Statistics Canada reports that inflation rose 3.1% in July 2021, the most significant increase since May 2011. The Bank of Canada earlier said inflation will hover around 3% in 2021 if you compare prices today versus the price drops and spending declines in the early months of the health crisis.
High inflation is a concern, but Canadians fear the increase in interest rates more. The low-interest-rate environment has lingered for quite some time. Now, everyone suspects there’s no way to go but up when the economy rebounds. Fortunately, the central bank calmed the anxiety.
Canadians are fully aware of the debilitating impact should the central bank increase interest rates. Benjamin Tal, the deputy chief economist at Canadian Imperial Bank of Commerce (TSX:CM)(NYSE:CM), said increased sensitivity to higher interest rates is the number one issue facing the Canadian economy.
Governor Tiff Macklem said, “The reopening of the economy and the strong progress on vaccinations have given us reason to be more optimistic about the direction of the economy.” Macklem also said the interest rate will remain near zero until the economy can handle an increase. The timetable is in until the second half of 2022.
Impact on households
Households with large mortgages are likely to be in distress, even with a 1.5% increase. Monthly mortgage payments could double. On the positive side, a slight increase in interest rates can dampen the breakneck home price growth, says Tal.
Diana Petramala, a senior economist at Ryerson University’s Centre for Urban Research and Land Development, made a similar observation. She said, “If interest costs were to go up one to two percentage points, because of the level of debt, households could be put in a position where they’re devoting a significant share of their income to making their mortgage payments.”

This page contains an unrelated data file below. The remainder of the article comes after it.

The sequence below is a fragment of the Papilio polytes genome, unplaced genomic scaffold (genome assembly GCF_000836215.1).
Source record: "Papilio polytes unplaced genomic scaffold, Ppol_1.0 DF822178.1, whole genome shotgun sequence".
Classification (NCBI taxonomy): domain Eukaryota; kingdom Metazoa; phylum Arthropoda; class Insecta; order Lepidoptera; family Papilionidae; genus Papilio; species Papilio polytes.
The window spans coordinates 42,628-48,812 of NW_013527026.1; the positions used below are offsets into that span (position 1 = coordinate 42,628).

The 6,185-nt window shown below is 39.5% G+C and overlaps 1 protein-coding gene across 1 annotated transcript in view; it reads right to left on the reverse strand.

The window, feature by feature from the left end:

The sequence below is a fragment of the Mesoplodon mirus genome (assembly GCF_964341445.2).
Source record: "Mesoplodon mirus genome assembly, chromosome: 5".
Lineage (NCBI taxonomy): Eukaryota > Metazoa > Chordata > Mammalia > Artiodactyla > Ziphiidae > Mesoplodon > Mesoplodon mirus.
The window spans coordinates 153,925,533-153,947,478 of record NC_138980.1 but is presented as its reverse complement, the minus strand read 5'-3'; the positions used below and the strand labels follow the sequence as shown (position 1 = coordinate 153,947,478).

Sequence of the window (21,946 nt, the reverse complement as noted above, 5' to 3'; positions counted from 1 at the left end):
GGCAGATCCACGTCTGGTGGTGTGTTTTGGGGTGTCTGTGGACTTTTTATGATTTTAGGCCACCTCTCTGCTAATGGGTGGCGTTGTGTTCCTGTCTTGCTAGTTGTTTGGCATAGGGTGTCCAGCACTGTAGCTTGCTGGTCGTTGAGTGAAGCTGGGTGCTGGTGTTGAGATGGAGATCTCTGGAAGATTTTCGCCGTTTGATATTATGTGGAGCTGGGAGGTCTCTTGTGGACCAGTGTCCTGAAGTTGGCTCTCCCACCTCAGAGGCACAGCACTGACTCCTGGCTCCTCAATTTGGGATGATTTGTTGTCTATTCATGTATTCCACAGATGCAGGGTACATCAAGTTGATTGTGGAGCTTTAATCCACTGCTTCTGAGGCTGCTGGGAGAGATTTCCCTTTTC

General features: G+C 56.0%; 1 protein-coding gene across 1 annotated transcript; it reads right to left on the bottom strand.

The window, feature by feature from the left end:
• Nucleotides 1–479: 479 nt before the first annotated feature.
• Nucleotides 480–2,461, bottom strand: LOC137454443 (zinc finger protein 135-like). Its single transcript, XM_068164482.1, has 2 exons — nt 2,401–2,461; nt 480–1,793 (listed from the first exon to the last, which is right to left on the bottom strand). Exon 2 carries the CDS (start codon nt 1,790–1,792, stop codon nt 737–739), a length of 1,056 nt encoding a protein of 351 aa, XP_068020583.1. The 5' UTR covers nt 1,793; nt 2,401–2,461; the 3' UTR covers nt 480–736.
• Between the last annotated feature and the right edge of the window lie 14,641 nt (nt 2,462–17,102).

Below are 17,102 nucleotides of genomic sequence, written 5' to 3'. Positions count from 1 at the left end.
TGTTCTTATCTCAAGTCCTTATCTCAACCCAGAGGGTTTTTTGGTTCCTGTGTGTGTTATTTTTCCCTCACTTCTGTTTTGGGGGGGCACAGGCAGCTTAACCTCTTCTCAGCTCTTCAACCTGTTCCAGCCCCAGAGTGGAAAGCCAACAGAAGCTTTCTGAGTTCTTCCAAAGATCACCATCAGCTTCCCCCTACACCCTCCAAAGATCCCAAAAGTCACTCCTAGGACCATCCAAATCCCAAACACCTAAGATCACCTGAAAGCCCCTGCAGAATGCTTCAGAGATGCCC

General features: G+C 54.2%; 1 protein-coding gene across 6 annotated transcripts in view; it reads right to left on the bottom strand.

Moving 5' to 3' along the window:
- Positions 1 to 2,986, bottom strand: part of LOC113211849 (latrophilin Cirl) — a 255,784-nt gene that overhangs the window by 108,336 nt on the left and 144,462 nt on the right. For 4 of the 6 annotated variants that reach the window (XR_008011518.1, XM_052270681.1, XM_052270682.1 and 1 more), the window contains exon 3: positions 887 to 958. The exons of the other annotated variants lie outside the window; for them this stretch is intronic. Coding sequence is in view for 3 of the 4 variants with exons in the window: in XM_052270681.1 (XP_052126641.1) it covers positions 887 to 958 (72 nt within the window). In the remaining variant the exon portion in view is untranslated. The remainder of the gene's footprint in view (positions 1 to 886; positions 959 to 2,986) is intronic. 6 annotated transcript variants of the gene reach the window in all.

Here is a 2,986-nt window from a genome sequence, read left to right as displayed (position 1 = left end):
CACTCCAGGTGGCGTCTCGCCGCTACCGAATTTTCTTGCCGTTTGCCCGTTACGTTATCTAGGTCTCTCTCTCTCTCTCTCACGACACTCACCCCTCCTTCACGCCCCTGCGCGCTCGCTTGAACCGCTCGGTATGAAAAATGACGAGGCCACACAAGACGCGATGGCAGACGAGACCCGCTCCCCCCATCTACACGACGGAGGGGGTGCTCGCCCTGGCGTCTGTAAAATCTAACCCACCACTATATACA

Canadians can manage their debts due right now to rock-bottom interest rates. According to Statistics Canada, accumulated mortgages and home equity lines of credit (HELOCs) have already reached more than $1.96 trillion. The good news is that despite mortgage debt soaring, the ratio of overall debt to disposable household incomes is still lower than in the pre-crisis.
Regarding the investment landscape, the stock market continues its bull run amid the ongoing pandemic. The TSX is doing far better than expected. As of August 20, 2021, the index remains in the record zone. Ten of the 11 primary sectors are in positive territory. If you were to invest right now, one big bank is the logical choice.
CIBC is the second top performer among the Big Five banks with its 38.74% year-to-date gain. The gains of the rest are as follows: Royal Bank of Canada (+40.22%), Bank of Montreal (+35.97%), Toronto-Dominion Bank (+23.32%), and Bank of Nova Scotia (+20.41%). Note that all five banks outperform the TSX (+16.67%).
Canada’s fifth-largest lender was also the only one in the group whose net income tripled (321%) in Q2 fiscal 2021 versus Q2 fiscal 2020. The $66.29 billion bank pays a 3.96% dividend, the second highest in the banking sector. You can purchase CIBC at $147.61 per share.
Macklem said the Bank of Canada plans to let inflation run hot as it waits for the labour market to reach pre-pandemic employment levels. However, CIBC’s Tal warns that rising inflation will force the central bank to accelerate the pace of interest rate increases.
This article represents the opinion of the writer, who may disagree with the “official” recommendation position of a Motley Fool premium service or advisor. We’re Motley! Questioning an investing thesis — even one of our own — helps us all think critically about investing and make decisions that help us become smarter, happier, and richer, so we sometimes publish articles that may not be in line with recommendations, rankings or other content.
Fool contributor Christopher Liew has no position in any of the stocks mentioned. The Motley Fool recommends BANK OF NOVA SCOTIA.